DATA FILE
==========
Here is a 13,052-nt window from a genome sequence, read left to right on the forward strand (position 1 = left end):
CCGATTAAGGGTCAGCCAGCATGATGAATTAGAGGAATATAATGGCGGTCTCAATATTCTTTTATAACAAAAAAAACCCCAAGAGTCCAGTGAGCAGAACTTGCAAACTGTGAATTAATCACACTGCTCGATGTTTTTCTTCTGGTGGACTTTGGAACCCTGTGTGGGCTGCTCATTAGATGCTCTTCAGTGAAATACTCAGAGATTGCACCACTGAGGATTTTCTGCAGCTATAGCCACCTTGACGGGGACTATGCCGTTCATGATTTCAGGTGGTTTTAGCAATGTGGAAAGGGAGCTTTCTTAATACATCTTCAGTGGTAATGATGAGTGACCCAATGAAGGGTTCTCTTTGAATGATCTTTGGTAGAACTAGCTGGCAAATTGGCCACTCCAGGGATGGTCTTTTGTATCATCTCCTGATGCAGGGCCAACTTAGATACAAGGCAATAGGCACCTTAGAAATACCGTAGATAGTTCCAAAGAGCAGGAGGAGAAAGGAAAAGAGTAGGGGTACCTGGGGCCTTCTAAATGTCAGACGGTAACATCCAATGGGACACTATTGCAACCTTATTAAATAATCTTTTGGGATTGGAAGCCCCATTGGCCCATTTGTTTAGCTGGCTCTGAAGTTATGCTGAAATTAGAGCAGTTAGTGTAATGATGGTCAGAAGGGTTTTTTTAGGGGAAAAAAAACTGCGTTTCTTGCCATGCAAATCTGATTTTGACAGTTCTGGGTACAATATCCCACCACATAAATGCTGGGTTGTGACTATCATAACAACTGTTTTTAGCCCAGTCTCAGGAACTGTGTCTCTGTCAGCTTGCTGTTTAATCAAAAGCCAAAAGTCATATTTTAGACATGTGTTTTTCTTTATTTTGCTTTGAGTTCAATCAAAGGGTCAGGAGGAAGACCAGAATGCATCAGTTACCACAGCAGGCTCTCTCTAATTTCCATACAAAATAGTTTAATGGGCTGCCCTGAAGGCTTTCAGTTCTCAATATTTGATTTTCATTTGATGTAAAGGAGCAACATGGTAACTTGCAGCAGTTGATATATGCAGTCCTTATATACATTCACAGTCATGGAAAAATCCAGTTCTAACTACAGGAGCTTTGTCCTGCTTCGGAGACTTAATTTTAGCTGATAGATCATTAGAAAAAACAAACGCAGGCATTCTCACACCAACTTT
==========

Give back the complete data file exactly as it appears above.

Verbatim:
Here is a 13,052-nt window from a genome sequence, read left to right on the forward strand (position 1 = left end):
CCGATTAAGGGTCAGCCAGCATGATGAATTAGAGGAATATAATGGCGGTCTCAATATTCTTTTATAACAAAAAAAACCCCAAGAGTCCAGTGAGCAGAACTTGCAAACTGTGAATTAATCACACTGCTCGATGTTTTTCTTCTGGTGGACTTTGGAACCCTGTGTGGGCTGCTCATTAGATGCTCTTCAGTGAAATACTCAGAGATTGCACCACTGAGGATTTTCTGCAGCTATAGCCACCTTGACGGGGACTATGCCGTTCATGATTTCAGGTGGTTTTAGCAATGTGGAAAGGGAGCTTTCTTAATACATCTTCAGTGGTAATGATGAGTGACCCAATGAAGGGTTCTCTTTGAATGATCTTTGGTAGAACTAGCTGGCAAATTGGCCACTCCAGGGATGGTCTTTTGTATCATCTCCTGATGCAGGGCCAACTTAGATACAAGGCAATAGGCACCTTAGAAATACCGTAGATAGTTCCAAAGAGCAGGAGGAGAAAGGAAAAGAGTAGGGGTACCTGGGGCCTTCTAAATGTCAGACGGTAACATCCAATGGGACACTATTGCAACCTTATTAAATAATCTTTTGGGATTGGAAGCCCCATTGGCCCATTTGTTTAGCTGGCTCTGAAGTTATGCTGAAATTAGAGCAGTTAGTGTAATGATGGTCAGAAGGGTTTTTTTAGGGGAAAAAAAACTGCGTTTCTTGCCATGCAAATCTGATTTTGACAGTTCTGGGTACAATATCCCACCACATAAATGCTGGGTTGTGACTATCATAACAACTGTTTTTAGCCCAGTCTCAGGAACTGTGTCTCTGTCAGCTTGCTGTTTAATCAAAAGCCAAAAGTCATATTTTAGACATGTGTTTTTCTTTATTTTGCTTTGAGTTCAATCAAAGGGTCAGGAGGAAGACCAGAATGCATCAGTTACCACAGCAGGCTCTCTCTAATTTCCATACAAAATAGTTTAATGGGCTGCCCTGAAGGCTTTCAGTTCTCAATATTTGATTTTCATTTGATGTAAAGGAGCAACATGGTAACTTGCAGCAGTTGATATATGCAGTCCTTATATACATTCACAGTCATGGAAAAATCCAGTTCTAACTACAGGAGCTTTGTCCTGCTTCGGAGACTTAATTTTAGCTGATAGATCATTAGAAAAAACAAACGCAGGCATTCTCACACCAACTTT